The start of a Wednesday week. And a royal happy birthday to The Queen.
The verdict is in. But the problems with policing and race are far from resolved.
The Boston Public Library and U-Mass, Boston – both publicly funded – paid thousands on large ads in the Globe to bid a fond farewell to Marty Walsh as he headed to Washington. As reported by Commonwealth Magazine (not the Globe, obviously) both were quick to try to justify the expenditures. I imagine they even had straight faces when they did so.
This type of use may be an example of why Charlie Baker refused to jump on the ‘ban all facial recognition by law enforcement’ bandwagon.
Apple announced some new products yesterday. Very colorful computers. I’ll wait for the larger screens coming, presumably, later in the year.
And Ted Nugent somehow managed to catch a fake virus. We should all wish him a fake speedy recovery.
On this Tuesday morning, the word of the day is Sisyphean.
Hey, big news: Michelle Wu is running for mayor. Who woulda thought?
Rachael Rollins, Byron Rushing and Juana Matias argue for better data from courts and prosecutors. You can’t fix what you can’t measure, they say. This was a problem 20 years ago. A lot of people have worked at remedying the situation over the years but were stymied by funding constraints and bureaucratic inertia. So, good for them for highlighting, and hopefully tackling, the issue.
Mike Caputo obviously needs help. Unfortunately, he’s the guy in charge of providing it.
There was an MIT angle, so I guess it was OK for the Globe to run the ‘signs of life on Venus‘ story as a Metro item. But Venus is definitely outside the increasingly expanding Boston metro area, which, as of late, includes Rhode Island.
A sharp 911 tele-communicator, and an Apple Watch teamed up to save the life of an Arizona officer.
And speaking of Apple watches, there’s an event to announce new models today. I’ll be tuned in.
Good morning. It’s Wednesday. Happy birthday to Vannevar Bush, Lawrence Welk and Shemp Howard.
How bad is traffic in the Boston area? We’re number 1!
US Coronavirus cases are up to just over 1000. That doesn’t seem like such a big deal in a country with hundreds of millions of people. But the number was 547 just four days ago, 233 two days before that and only 35 a couple of weeks ago. It is increasing exponentially and the important question is, where does it level out? The answer is, of course, complicated. This short video might help you wrap your head around it. The last slide is key.
Unfortunately we’re still not testing as much as other countries so any numbers we have aren’t as reliable as they could be. For those who compare the new virus numbers to the flu and wonder why things are being cancelled, the chart in this story might provide your answer. A bulge in cases, especially from a super-spreading event, could overwhelm the healthcare system. This has already happened in Italy where hospitals are under siege.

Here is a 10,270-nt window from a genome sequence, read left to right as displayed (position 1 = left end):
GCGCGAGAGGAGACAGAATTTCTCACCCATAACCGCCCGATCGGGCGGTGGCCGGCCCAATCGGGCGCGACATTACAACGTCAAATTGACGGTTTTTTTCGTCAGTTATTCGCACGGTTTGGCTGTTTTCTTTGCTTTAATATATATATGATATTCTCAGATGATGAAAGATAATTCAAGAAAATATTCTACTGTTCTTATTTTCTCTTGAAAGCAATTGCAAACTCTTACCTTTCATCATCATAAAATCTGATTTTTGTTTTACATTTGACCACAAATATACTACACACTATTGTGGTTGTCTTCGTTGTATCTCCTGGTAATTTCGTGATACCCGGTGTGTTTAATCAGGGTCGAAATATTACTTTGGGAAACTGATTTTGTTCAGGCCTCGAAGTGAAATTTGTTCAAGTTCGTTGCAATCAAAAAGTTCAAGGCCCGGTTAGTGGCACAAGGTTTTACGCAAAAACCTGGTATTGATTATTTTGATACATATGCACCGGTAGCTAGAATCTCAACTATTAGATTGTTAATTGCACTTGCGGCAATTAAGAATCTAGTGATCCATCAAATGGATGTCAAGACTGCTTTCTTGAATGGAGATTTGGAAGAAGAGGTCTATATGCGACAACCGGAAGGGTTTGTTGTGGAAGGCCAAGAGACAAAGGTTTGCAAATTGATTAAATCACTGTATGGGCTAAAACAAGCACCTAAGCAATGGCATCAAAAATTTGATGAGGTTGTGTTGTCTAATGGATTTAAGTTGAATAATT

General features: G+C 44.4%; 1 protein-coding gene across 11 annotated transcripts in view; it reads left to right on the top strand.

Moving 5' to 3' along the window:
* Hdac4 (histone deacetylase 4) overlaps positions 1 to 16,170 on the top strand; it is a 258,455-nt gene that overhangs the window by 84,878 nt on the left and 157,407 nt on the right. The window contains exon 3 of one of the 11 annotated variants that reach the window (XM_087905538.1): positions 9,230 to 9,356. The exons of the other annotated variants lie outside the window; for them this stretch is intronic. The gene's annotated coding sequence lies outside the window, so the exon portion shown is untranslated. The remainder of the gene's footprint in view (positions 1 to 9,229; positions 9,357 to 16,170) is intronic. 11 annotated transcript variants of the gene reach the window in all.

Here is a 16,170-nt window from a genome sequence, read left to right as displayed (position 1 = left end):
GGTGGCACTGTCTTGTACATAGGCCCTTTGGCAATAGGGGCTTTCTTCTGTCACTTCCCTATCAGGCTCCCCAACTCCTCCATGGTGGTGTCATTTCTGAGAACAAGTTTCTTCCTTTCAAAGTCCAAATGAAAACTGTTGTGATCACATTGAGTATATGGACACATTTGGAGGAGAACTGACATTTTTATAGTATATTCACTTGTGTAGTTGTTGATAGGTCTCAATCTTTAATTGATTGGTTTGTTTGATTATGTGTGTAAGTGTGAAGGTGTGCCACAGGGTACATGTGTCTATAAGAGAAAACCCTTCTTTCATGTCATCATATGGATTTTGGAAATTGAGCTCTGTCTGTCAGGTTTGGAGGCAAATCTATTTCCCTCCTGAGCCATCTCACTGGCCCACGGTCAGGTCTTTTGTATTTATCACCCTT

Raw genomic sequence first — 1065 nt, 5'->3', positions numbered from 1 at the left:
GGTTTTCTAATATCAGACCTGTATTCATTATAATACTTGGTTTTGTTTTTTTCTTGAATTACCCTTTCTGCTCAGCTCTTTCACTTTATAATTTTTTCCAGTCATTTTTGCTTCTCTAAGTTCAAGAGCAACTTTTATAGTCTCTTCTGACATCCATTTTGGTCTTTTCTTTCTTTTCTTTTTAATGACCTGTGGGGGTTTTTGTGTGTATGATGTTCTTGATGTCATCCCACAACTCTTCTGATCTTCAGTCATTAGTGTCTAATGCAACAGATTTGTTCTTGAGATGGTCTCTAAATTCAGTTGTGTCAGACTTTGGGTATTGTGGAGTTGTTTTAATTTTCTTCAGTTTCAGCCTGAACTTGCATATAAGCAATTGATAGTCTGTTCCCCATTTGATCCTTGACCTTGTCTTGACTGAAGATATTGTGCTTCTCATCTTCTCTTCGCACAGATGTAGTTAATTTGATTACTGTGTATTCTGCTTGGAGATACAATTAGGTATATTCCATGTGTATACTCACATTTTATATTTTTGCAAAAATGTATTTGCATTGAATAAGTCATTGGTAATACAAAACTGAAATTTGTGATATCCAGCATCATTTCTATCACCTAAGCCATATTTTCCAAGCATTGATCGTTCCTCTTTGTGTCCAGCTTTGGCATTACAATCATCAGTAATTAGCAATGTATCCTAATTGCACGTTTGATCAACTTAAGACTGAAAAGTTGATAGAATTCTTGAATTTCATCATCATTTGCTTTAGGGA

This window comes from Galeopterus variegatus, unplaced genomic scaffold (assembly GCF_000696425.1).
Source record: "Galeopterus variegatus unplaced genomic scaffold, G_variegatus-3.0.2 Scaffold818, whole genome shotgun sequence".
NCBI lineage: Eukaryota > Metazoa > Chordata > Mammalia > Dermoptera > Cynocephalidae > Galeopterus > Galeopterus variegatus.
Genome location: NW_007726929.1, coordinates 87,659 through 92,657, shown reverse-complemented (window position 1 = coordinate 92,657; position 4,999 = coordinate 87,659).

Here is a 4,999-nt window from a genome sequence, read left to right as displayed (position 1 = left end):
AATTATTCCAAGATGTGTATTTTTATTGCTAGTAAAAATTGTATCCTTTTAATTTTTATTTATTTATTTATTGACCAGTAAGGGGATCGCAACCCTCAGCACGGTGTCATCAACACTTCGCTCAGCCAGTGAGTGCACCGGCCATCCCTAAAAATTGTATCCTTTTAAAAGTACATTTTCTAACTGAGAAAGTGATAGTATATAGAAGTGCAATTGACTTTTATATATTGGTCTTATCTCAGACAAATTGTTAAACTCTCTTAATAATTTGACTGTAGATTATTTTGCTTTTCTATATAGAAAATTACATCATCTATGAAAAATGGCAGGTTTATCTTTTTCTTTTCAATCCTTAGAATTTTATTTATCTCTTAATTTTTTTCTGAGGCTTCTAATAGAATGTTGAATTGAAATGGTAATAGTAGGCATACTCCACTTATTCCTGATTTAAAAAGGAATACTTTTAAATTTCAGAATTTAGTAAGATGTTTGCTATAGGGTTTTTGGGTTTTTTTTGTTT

I referred to the virus as a black swan the other day. I’m told it is actually a gray rhino because we should have seen it coming.
This morning the Globe tells us all about – but doesn’t show or even link to – new NASA satellite photos of Cape Cod in the spring. Here are those NASA Photos.
And a court has cleared Led Zeppelin of charges that they plagiarized the opening riff of Stairway to Heaven, overturning a previous ruling that they had. The forests will echo with laughter.
Friday the 14th. Valentine’s Day. Don’t forget.
One New Yorker is happy, on balance, with Bloomberg’s legacy as mayor. I suspect this view is pretty common among people there.
It appears that the Globe is being a little aggressive in collecting subscription fees, sometime charging people earlier than they should. Lots of complaints over at the BBB. You have to love the cut-and-paste, “Hello I apologize…”, response to many of the complaints. But at least they’re replying. (Via Reddit).
It’s a vision of the future, straight from the past. This would’ve made perfect sense to a sixteenth century futurist.
The Boston to New York seaplane service received final approval from the BPDA.
And if just thinking about mechanical engineering gives you a headache, you may be pleasantly surprised by this blog post from Bartosz Ciechanowski. He makes tangential forces and angular velocity fun. Seriously.
Thursday. It feels like rain. Happy birthday to Peter Gabriel, Carol Lynley, Jerry Springer and Peter Tork.
Once again Globe food writer Devra First can’t seem to make it across the Neponset River, missing out on a lot of fine places to eat south of the city. (Delfino in Roslindale was a good choice, though.)
A CBO-like office for Massachusetts, to review the efficacy of proposed legislation? Sounds like a good idea, actually. And the names of the people involved should instill confidence.
Lyle Mays has died. I always loved his playing with Pat Metheny. The improvised melodies had a personality and there seemed to be a chemistry there. Some good examples: The Way Up; Speaking of Now; Imaginary Day – all great records and featured on today’s playlist.
Adam Gaffin reports on Cape Air’s quest to make a splash with a seaplane route between Long Wharf and the East River in NYC.
And the biggest industry event for mobile technology has been canceled because of the coronavirus. There won’t be a Mobile World Conference in Barcelona this year. That’s a big deal.